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The Sanity Inspector

There was a French book about the Vietnam war, originally published after France's defeat but before America's involvement. I thought these excerpts from it were striking:


The Viets push us into atrocities. Yet we kill infinitely less than the Viets, and infinitely less than the Americans would. They wouldn't bother to go into details, they'd just bomb whole
"zones." Liquidate the population and liquidate the problem. And at
that, international opinion puts up much better with the most lethal wholesale hammering than with the torture of a single assassin.
-- Lucian Bodard, The Quicksand War, American pub. 1967

In Hong Kong, an American journalist said to me, "You have the most rotten army in the world, but we could have made you win at Dien Bien Phu, and I think we should have." One of his friends said hastily, "But I admire your army. They know how to make a _beau geste_." It was kind of him, no doubt, but he really meant the French army, like a Louis XV armchair, was the masterpiece of an extinct civilization.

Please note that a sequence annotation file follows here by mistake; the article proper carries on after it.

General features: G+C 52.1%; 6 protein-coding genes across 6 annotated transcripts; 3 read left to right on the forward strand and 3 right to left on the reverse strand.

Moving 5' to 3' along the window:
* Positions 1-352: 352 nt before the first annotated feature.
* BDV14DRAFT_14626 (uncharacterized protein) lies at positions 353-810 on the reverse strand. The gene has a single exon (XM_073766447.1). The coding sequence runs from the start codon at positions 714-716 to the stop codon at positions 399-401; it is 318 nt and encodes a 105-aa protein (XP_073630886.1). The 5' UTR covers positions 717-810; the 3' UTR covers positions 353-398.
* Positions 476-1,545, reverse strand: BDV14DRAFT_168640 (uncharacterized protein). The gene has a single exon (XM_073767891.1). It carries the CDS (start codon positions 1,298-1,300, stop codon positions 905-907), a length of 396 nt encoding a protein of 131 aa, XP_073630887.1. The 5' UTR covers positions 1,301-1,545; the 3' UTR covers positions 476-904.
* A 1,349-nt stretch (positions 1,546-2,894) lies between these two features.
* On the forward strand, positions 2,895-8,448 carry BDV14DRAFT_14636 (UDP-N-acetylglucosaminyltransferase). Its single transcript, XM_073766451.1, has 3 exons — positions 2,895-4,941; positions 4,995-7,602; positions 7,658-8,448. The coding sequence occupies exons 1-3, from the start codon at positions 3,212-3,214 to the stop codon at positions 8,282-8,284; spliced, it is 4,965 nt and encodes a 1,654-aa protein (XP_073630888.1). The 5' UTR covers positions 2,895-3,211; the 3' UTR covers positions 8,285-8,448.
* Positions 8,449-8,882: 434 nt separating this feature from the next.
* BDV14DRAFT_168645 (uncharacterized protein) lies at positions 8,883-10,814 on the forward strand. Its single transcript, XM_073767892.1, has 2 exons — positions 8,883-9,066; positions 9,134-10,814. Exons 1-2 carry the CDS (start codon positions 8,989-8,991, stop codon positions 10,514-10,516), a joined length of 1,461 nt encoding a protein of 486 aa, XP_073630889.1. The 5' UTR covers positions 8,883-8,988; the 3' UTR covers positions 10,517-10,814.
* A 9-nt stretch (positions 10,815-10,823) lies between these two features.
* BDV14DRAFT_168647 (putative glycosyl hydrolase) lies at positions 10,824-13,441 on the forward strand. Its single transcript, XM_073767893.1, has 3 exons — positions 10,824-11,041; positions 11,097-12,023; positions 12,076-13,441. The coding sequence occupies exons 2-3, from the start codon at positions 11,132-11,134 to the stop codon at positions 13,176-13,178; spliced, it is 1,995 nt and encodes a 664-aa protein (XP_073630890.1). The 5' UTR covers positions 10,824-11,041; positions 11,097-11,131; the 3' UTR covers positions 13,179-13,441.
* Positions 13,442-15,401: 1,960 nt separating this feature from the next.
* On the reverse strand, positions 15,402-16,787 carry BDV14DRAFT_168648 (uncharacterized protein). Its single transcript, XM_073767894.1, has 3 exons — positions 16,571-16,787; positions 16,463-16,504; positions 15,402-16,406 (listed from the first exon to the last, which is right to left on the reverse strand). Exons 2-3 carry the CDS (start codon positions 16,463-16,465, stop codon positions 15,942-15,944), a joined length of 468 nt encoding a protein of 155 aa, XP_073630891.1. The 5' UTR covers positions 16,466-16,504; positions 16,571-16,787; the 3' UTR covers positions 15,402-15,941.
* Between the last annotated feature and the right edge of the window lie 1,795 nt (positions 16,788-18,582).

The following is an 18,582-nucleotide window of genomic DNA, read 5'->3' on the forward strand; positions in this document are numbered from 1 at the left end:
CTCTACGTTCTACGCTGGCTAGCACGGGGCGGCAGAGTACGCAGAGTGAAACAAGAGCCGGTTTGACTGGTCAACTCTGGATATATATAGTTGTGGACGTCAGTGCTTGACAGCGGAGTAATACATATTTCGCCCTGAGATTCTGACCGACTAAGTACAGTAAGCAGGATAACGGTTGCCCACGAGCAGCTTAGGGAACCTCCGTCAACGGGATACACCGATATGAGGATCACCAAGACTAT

What could I answer? The Americans would never have fought as we did. They would have fought a different war. And by crushing the country and the people under a hail of bombs and dollars, they might well have had more success than we did.
-- ibid

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